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Detroit School District Employees Eligible For 50% Discount On City Homes

detroit-2361585_960_720Detroit Mayor Mike Duggan has but one simple goal.

“We want to bring our educators back into the city,” he said at a recent news conference.

That’s his motivation for adapting a new housing program designed to give educators and other school employees a 50% discount on homes in the city. At a time when major cities have effectively priced their own teachers out of the housing market, Detroit is trying to put its many unused homes to good use.

The homes that are eligible for discounts are all a part of the city of Detroit’s Land Bank auction program.

While discounts are already given to city employees and retirees, an announcement was made last week to extend the program to include educators and school employees of Detroit Public Schools Community District as well as charter schools and private schools.

The Detroit Free Press reports that since its initial implementation in 2015, the city has approved 1,609 employees to bid on city properties, according to land bank spokesperson Craig Fahle, who also says the bank owns around 30,000 properties in total.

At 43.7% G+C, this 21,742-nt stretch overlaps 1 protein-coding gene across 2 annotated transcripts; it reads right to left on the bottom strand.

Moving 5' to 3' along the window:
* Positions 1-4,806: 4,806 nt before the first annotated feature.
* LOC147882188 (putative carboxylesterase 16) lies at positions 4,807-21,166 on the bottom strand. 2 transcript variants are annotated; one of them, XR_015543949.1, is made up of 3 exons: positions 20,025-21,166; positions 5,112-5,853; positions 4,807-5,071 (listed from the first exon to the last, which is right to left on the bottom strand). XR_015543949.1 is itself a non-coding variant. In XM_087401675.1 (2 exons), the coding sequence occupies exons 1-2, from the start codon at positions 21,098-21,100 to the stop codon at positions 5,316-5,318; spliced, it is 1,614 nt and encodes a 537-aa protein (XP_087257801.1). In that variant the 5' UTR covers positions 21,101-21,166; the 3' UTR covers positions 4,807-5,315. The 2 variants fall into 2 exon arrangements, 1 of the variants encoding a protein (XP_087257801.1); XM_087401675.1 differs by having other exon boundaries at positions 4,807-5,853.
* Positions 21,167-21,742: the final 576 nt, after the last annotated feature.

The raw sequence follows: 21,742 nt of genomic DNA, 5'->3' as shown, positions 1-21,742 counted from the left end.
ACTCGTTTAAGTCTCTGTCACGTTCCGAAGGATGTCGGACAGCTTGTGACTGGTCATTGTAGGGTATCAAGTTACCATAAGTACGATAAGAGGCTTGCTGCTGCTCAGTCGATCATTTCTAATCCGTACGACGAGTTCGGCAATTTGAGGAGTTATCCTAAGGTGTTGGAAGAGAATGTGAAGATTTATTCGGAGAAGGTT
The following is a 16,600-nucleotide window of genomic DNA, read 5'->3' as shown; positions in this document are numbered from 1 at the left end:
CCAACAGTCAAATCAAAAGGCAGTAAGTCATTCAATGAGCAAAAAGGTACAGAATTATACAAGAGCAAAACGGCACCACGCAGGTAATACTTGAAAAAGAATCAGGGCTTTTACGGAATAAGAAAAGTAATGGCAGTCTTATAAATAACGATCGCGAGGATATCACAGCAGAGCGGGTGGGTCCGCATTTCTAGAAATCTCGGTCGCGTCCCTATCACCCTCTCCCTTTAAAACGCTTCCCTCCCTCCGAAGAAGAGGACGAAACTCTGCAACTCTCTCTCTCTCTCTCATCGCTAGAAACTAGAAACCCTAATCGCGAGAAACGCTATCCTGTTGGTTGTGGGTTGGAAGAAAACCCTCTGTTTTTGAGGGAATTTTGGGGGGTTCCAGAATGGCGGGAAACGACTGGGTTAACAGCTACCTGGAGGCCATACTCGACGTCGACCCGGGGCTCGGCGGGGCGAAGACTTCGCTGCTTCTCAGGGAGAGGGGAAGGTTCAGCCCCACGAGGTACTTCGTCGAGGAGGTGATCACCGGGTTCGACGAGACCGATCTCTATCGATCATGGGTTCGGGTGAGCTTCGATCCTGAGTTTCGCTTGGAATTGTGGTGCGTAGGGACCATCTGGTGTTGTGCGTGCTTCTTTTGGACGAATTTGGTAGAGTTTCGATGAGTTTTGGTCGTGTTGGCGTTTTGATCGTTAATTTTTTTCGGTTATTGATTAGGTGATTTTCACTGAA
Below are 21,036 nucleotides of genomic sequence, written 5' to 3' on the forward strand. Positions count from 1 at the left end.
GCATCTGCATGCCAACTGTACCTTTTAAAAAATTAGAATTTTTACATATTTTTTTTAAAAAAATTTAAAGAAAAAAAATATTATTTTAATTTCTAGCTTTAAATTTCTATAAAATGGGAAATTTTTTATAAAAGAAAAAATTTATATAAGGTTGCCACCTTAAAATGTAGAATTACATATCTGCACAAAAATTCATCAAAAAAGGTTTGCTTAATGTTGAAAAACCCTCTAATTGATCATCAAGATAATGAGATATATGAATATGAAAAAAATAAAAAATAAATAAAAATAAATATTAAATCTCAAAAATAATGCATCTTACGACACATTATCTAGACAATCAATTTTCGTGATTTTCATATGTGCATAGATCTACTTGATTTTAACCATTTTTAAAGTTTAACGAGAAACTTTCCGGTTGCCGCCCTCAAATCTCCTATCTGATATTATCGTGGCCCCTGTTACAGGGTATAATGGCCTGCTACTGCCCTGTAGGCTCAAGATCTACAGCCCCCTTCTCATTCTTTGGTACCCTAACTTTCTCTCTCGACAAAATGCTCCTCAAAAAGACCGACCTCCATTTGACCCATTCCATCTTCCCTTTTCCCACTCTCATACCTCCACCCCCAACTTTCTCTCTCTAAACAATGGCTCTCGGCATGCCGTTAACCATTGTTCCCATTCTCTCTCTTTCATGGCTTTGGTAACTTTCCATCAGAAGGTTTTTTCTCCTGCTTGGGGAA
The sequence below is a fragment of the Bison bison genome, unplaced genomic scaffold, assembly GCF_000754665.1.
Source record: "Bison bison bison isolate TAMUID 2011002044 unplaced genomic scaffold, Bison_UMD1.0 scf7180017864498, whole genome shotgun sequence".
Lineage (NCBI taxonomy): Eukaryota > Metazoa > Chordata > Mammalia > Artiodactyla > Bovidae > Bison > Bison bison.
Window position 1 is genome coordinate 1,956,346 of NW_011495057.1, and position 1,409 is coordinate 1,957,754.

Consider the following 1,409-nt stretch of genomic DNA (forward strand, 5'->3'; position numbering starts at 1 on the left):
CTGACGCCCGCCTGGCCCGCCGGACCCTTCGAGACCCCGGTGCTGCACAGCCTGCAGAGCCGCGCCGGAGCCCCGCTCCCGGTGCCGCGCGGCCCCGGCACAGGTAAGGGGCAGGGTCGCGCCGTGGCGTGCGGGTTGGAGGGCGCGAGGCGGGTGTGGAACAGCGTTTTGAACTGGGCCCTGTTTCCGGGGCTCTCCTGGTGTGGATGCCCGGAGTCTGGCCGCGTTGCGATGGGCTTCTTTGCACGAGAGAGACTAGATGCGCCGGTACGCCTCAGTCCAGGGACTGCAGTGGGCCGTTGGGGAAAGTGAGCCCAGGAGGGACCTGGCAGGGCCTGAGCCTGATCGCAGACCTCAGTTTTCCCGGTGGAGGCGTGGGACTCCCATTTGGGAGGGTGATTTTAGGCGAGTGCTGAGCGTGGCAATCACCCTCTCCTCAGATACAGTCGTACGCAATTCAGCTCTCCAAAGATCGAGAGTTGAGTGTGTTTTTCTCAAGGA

About 44% of home buyers look online for properties as it is, and those interested in bidding on properties can now do so from the Land Bank’s website.

Nikolai Vitti, DPSCD Superintendent, feels that the expansion will help to fill a growing number of open positions within the school district.

“More importantly than that, it allows us to go back to an age when our teachers were directly linked to our schools and the community, which builds a better relationship with our students.”

Vitti says there’s currently “too much disconnect” between educators and students, largely due to the distance.

Detroit Federation of Teachers executive vice president Terrence Martin says he understands the “advantage of having that relationship with the children you service.”

“It’ll create a better teaching and learning environment for our students,” he said.

Ultimately, Cornerstone Charter Schools co-founder Clark Durant sees the program as nothing less than “a fabulous opportunity for all of the kids in the city,” but cites the biggest challenge as attracting school employees.

“We’re ahead of our enrollment goals and we’re looking for teachers,” Durant said.

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